|Publication number||US4379460 A|
|Application number||US 06/188,392|
|Publication date||Apr 12, 1983|
|Filing date||Sep 18, 1980|
|Priority date||Sep 18, 1980|
|Also published as||EP0048591A2, EP0048591A3|
|Publication number||06188392, 188392, US 4379460 A, US 4379460A, US-A-4379460, US4379460 A, US4379460A|
|Inventors||Neil H. K. Judell|
|Original Assignee||Judell Neil H K|
|Export Citation||BiBTeX, EndNote, RefMan|
|Patent Citations (10), Referenced by (40), Classifications (9), Legal Events (5)|
|External Links: USPTO, USPTO Assignment, Espacenet|
1. Field of the Invention
The present invention relates to a cardiac artifact removal technique, and more particularly, concerns a method and apparatus for removing cardiac artifact during the monitoring of a patient's respiration using impedance plethysmography when the patient has a regular, substantially periodic heartbeat.
2. Description of the Prior Art
Monitoring the respiration of a patient can be performed electrically by impedance plethysmography. Respiration characteristics of the patient are determined by measuring changes in chest impedance. Respiration produces variations in the shape and content of the patient's chest that are electrically detectable as impedance variations. Electrodes placed on the patient's chest allow these impedance variations to be monitored.
The respiration signal developed through the electrodes essentially is a measure of transchest impedance. In determining the patient's respiration, the impedance variation that is of most significance is a result of change in the volume of air in the lungs. However, inasmuch as the chest and its contents are affected by other activities, the monitored impedance will also be a function of these activities. For instance, any change of blood volume in the chest will cause a change in the impedance signal, as will any change in the chest shape or size such as caused by moving or attempting to breathe with the trachea blocked. Each of these latter activities contributes to the change of impedance. Therefore, the impedance signal which is intended to correlate closely with respiration rate also has these extraneous contributions which basically are undesirable artifacts with respect to pure respiration monitoring.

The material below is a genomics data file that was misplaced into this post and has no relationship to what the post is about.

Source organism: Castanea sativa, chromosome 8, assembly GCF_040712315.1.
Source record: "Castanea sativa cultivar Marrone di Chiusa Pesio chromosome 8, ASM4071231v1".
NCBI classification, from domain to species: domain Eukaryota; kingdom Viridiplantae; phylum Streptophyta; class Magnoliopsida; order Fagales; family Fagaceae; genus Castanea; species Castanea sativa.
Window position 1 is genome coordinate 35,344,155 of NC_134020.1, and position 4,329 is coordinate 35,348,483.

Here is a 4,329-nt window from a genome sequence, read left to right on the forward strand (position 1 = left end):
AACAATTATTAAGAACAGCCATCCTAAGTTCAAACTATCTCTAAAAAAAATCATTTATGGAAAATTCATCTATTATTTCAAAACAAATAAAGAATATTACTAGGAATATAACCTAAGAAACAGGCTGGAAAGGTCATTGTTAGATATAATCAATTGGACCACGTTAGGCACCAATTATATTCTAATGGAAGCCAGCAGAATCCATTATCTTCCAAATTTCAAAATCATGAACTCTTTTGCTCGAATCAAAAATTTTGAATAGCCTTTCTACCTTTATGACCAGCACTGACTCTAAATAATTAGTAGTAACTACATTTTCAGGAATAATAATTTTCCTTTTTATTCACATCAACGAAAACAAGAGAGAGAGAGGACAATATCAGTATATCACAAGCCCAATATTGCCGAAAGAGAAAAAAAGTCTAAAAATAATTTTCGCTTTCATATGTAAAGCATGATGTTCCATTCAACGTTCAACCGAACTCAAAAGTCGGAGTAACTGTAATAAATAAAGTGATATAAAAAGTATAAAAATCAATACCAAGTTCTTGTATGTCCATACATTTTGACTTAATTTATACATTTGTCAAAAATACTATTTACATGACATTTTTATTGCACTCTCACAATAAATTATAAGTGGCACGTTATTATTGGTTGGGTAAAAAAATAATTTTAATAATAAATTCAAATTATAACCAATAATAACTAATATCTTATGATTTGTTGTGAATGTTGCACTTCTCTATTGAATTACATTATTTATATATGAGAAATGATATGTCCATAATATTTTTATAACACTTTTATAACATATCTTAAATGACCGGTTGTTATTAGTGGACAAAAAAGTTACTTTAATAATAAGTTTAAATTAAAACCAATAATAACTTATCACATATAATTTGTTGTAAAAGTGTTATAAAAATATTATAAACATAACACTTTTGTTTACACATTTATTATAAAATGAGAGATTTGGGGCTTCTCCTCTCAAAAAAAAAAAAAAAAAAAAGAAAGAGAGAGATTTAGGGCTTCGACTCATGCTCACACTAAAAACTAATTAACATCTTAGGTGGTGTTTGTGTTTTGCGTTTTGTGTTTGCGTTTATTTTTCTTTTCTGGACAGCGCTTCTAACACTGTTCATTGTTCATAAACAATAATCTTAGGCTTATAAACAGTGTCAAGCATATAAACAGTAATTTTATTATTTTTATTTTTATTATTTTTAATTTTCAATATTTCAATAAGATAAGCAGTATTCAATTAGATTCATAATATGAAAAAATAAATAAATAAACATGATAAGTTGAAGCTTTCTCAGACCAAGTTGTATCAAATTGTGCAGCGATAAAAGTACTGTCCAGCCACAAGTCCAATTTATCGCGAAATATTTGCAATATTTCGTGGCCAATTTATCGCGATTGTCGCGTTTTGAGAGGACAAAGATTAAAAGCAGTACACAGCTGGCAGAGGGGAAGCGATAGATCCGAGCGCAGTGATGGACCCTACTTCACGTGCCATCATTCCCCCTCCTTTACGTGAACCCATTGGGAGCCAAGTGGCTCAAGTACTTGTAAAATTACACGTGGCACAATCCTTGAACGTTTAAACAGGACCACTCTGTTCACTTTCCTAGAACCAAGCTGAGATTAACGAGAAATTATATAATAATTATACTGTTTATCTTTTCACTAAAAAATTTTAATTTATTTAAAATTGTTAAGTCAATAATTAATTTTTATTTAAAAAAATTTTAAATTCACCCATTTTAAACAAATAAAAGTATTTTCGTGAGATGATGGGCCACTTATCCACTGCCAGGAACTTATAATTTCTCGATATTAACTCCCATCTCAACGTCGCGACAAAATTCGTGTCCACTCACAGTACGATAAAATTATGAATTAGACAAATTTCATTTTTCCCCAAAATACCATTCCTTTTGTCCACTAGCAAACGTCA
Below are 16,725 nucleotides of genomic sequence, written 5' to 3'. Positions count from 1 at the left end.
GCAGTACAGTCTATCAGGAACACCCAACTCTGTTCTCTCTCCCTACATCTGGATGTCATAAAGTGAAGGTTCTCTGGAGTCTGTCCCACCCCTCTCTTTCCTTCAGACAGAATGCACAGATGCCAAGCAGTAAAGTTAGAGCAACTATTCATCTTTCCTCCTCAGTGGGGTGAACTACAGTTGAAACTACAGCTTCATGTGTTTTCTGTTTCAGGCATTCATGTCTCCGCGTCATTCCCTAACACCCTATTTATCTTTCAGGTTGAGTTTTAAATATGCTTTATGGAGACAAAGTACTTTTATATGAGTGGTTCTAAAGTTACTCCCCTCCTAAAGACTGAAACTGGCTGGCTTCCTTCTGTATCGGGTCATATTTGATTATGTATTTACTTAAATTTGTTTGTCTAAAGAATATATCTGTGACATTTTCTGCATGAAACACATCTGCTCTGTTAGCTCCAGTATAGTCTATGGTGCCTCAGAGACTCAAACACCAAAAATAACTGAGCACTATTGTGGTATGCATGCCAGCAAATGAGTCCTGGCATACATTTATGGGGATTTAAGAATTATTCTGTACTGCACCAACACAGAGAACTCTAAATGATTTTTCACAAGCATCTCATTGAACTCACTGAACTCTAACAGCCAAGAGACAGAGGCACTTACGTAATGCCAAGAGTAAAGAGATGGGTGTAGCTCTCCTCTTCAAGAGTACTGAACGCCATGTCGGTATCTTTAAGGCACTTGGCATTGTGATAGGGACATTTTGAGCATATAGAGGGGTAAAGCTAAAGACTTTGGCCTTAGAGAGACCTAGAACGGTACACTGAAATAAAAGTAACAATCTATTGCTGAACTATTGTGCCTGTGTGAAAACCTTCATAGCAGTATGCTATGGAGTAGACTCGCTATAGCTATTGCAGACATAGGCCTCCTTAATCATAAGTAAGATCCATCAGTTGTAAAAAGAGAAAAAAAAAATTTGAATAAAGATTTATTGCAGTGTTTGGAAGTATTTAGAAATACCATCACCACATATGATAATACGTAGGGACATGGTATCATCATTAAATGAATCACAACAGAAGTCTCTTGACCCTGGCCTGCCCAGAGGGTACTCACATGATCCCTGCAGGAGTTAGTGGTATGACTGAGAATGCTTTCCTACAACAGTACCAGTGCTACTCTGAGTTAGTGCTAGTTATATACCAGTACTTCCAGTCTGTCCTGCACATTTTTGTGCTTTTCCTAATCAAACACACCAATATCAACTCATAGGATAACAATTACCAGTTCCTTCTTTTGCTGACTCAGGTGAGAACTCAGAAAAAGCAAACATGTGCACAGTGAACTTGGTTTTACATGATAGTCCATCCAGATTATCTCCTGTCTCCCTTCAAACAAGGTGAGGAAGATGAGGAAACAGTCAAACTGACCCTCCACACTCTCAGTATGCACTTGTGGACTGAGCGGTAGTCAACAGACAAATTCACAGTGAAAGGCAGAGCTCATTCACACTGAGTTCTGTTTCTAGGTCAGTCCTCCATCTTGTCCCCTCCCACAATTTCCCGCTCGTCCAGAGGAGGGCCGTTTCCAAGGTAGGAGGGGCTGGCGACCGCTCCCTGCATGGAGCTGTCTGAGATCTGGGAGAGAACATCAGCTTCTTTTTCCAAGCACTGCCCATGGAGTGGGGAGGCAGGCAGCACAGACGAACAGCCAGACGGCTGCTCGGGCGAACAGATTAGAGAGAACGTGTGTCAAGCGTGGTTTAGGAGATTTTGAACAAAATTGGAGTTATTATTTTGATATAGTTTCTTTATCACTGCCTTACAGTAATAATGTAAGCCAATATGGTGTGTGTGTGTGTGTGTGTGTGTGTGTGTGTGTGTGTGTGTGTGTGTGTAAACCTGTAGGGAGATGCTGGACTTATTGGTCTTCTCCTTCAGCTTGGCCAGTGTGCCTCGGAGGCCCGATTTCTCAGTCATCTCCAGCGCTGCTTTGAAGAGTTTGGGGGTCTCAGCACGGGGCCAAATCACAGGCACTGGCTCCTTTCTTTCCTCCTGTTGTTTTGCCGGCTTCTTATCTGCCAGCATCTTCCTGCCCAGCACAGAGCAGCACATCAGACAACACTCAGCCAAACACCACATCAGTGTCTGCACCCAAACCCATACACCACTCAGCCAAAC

An abnormal patient movement may be easy to detect and can be readily discarded by the attendant who monitors the impedance changes. However, artifact is also introduced into the impedance signal by varying pleural blood volume, which is caused by the action of the heart in pumping blood during each heartbeat. Since this cardiac activity is ongoing constantly at the same time respiration is being monitored, this cardiac artifact is likely to be present in the signal most of the time. Accordingly, it would be most desirable to be able to eliminate this cardiac artifact due to normal heart activity from the impedance signal so that the signal is almost purely related to the respiration of the patient.
Various respiration monitors have been described in U.S. Pat. Nos. 3,536,062; 3,572,317; 3,802,419; and 3,976,052. However, none of these patented systems provides a technique for removal of cardiac artifact from the impedance signal.
A method of removing cardiac artifact during the monitoring of a patient's respiration using impedance plethysmography when the patient has a regular, substantially periodic heartbeat comprises generating an impedance signal responsive to both cardiac and respiration activity in the patient's chest. This signal is filtered by removing the cardiac activity component due to its substantially periodic character. An output signal is produced from the filter means which is a function of substantially only the patient's respiration rate.
Another aspect of the present invention is an improved impedance plethysmography apparatus of the type for monitoring respiration of a patient. The known impedance plethysmograph includes means for measuring an impedance signal generated by changes occurring in the patient's chest. The improvement comprises means for removing artifact from the impedance signal caused by cardiac activity in the chest. This means for removing artifact includes filter means which produces an output signal dependent only upon respiration activity in the patient's chest by removing any signals from the output caused by cardiac activity which is substantially periodic in character.